"[My relationships were] like I was in these movies where the script was only half-written. When I’d get to the end of this half-script, the other actors wanted me to ad lib. But I had never gotten the hang of that. That’s why these movies were always box-office failures. Six of them in the past twenty years. I always blew the lines." ~ from my horrible first novel "Learn How To Pretend." (unpublished)(obviously)

Sunday, March 10, 2013

Oracle at Delphi: The Voice of the Water Speaks Again

“Go tell the king that the well-crafted court has fallen to pieces, Phoebus dwells here no more, there is no more oracular laurel, no talking spring, and the Voice of the Water has been silenced…” The Final Oracle from Delphi (Giannimelou)
Priestess of Delphi. John Collier, 1891.

In Sophocles’ tragedy, Oedipus Rex, we read of Oedipus sending his brother-in-law/uncle, Creon, to Delphi to seek an answer from the Oracle. Creon’s return with the oracular message spells the end of Oedipus’s reign. But what exactly is this oracle? How did it function? And why Delphi? Why would the ancients travel so far, rather than having an oracle in their own home town?

In thinking of oracles, we may have some vague idea of a temple where one would go to pray for wisdom. The Bible uses the word as a synonym for a prophecy. Mormon founder Joseph Smith’s golden tablets had been referred to as an oracle. And, of course there is the most disturbing image of Jim and his ‘hairball oracle’ in Huckleberry Finn.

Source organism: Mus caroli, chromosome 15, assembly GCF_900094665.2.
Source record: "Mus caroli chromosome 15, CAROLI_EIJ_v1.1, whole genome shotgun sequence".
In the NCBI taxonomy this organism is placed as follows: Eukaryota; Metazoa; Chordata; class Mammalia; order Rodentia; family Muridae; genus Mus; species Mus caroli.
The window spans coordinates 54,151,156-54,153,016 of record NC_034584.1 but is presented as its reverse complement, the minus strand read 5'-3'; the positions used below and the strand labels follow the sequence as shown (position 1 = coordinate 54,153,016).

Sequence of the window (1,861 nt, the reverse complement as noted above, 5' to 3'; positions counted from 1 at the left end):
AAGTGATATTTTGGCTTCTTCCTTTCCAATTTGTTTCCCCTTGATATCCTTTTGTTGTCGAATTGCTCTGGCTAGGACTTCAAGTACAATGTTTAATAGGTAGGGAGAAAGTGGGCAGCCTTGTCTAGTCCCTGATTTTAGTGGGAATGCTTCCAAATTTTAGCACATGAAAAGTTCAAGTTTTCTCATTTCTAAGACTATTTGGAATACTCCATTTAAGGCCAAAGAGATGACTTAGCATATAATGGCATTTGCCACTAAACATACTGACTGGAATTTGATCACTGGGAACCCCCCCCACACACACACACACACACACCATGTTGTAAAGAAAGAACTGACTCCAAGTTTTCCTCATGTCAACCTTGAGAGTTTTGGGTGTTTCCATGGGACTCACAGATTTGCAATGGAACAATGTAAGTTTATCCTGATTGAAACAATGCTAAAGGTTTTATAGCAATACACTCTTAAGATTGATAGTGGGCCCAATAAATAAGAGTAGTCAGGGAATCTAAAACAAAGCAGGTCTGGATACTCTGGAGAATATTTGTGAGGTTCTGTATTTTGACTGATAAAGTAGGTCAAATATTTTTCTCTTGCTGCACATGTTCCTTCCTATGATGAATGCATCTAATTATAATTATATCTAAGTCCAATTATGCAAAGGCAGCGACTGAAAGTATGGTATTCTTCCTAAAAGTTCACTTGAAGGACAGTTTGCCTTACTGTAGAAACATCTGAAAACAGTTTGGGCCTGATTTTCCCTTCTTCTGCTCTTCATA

TheFreeDictionary.com defines an oracle as “a shrine consecrated to the worship and consultation of a prophetic deity, as that of Apollo at Delphi.” Other ideas expressed are those of a person through whom a deity speaks or responds. This response may also be referred to as an oracle.

Delphi, located about 75 miles northwest of Athens on the slopes of Mount Parnassus, was once considered the omphalos, or navel, of the Earth. Legend has it that Zeus sent two eagles flying – one to the east and one to the west. Where they met was the center of the earth and a large circular stone known as the omphalos was erected to mark this.

Settled by the Mycenaeans, the temple was originally a shrine to the earth goddess Gaea, beginning around 1500 b.c.e. It served this function for around 500 years until it became a temple of Apollo, God of Prophecy.

Phillip Ball relates that Plutarch, a 1st century C.E. high priest of the temple recorded the secret workings of the temple. The oracle was given by women known as the Pythia.  The Pythia would enter a small chamber within the temple and inhale sweet-smelling vapors that issued from a fissure or spring. Plutarch suspected that these fumes were somehow geologically related and may have intensified during periods of seismic activity (Ball).

On the website Morgana’s Observatory we get a slightly clearer image:

“On the morning of a day when the Oracle was scheduled to prophesy, a goat would be sacrificed at an altar just outside of the great Temple of Apollo, and its entrails would be examined. If results were favorable, the Oracle would operate that day. [The Pythia] would then complete the prescribed rituals: purification in the Castalian waters, dressing in full ceremonial robes, sometimes chewing a few laurel leaves, seating herself on the tripod and inhaling the foul-smelling vapors.